PEOPLE v. MORET

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Supreme Court, Appellate Division, First Department, New York.

The PEOPLE of the State of New York, Respondent, v. Jerry MORET, Defendant-Appellant.

Decided: June 24, 1997

Before SULLIVAN, J.P., and MILONAS, WILLIAMS and TOM, JJ. Jill B. Aschkenasy, for respondent. Susan E. Kriete, for defendant-appellant.

Judgment, Supreme Court, New York County (Paul Bookson, J.), rendered April 18, 1994, convicting defendant, upon his plea of guilty, of criminal possession of a weapon in the third degree, and sentencing him, as a second felony offender, to a term of 21/212 to 5 years, unanimously affirmed.

Defendant's motion to suppress was properly denied.   Officers assigned to the Taxi-Livery Robbery Task Force noticed a taxi cab speeding and driving erratically, which was consistent with directions given by the police to taxi cab drivers to signal in that manner when they are in trouble.   The officers stopped the cab and shined a flashlight inside.   Noticing a bulge in defendant's right front pocket, the officer ordered him out of the cab as a precautionary measure.   Defendant exited the cab without making eye contact with the officer, and the bulge in his pocket caused the right side of his shorts to sag, which bulge the officer believed to be a weapon, whereupon the officer grabbed the pocket and felt a pistol.   The totality of circumstances permitted the minimal intrusion of touching the bulge and, upon ascertaining it was a weapon, of seizing it (see, People v. Duncan, 234 A.D.2d 8, 650 N.Y.S.2d 644;  see also, People v. DeBour, 40 N.Y.2d 210, 221, 386 N.Y.S.2d 375, 352 N.E.2d 562).   We have considered defendant's other contentions and find them to be without merit.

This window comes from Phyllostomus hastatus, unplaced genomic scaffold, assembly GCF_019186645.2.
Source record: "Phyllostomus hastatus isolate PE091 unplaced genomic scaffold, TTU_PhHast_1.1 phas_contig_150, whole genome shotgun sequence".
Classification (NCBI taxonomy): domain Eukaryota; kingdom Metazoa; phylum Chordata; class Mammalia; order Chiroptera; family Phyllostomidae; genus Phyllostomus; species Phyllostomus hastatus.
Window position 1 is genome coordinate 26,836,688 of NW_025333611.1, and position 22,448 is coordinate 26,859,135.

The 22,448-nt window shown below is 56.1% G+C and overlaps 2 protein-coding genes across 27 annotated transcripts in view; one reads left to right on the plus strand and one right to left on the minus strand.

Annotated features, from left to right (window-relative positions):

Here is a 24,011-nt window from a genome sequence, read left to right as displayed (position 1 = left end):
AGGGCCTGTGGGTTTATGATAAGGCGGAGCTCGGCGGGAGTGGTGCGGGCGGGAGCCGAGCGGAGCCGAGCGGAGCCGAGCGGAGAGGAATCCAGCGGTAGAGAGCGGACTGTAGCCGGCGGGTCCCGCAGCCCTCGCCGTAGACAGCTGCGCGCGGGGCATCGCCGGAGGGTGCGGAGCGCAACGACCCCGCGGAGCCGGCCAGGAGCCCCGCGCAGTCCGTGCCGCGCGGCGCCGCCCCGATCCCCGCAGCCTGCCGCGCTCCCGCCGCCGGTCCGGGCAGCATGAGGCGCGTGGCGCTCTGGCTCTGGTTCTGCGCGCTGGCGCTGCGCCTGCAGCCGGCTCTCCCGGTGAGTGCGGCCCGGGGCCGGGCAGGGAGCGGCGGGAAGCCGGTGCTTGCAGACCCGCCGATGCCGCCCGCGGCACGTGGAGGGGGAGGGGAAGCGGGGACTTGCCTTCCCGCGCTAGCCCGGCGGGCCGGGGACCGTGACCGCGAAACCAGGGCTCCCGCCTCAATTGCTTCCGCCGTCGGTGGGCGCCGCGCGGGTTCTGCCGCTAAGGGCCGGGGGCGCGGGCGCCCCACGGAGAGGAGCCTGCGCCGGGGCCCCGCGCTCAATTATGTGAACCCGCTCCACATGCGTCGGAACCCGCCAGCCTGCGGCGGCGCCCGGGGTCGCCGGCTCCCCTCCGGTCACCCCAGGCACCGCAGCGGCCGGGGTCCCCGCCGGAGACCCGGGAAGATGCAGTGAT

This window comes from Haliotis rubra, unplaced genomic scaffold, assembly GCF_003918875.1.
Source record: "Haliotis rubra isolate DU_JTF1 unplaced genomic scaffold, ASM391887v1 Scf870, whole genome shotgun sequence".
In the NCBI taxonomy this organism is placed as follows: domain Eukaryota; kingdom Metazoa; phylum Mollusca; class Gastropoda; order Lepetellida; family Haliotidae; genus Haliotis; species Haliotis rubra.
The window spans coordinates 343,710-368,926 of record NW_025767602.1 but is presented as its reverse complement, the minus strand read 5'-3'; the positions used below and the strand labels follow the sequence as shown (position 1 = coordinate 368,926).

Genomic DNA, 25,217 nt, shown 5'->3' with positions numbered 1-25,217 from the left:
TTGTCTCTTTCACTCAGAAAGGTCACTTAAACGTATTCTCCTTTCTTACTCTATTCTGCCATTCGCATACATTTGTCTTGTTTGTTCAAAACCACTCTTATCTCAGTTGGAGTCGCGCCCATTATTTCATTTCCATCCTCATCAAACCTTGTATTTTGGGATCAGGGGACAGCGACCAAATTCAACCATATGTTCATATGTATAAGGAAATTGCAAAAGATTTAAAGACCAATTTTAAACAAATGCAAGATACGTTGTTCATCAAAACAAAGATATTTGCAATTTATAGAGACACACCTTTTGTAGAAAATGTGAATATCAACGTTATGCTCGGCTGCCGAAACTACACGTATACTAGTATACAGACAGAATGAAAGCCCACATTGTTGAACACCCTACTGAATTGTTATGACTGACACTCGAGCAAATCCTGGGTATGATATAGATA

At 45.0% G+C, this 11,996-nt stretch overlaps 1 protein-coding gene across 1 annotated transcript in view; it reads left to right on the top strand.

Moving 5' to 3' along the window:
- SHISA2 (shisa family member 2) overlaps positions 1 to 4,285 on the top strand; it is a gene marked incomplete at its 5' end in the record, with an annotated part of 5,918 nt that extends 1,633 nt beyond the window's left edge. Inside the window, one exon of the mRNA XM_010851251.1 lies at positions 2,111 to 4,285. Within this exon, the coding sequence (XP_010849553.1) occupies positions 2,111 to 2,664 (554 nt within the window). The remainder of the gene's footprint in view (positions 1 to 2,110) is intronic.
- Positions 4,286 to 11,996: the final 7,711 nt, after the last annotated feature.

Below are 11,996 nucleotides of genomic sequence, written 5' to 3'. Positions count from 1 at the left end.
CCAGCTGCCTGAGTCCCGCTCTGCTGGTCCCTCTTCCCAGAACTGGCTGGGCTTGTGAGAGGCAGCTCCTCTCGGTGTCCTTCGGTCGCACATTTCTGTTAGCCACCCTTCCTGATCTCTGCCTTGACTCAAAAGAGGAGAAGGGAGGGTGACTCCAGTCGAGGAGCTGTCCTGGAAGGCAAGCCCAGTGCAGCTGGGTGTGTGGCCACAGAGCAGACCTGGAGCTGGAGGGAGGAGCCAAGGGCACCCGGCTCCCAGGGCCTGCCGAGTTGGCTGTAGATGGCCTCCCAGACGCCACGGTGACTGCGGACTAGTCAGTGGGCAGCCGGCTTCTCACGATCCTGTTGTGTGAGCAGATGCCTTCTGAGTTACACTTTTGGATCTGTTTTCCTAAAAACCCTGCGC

MEMORANDUM DECISION.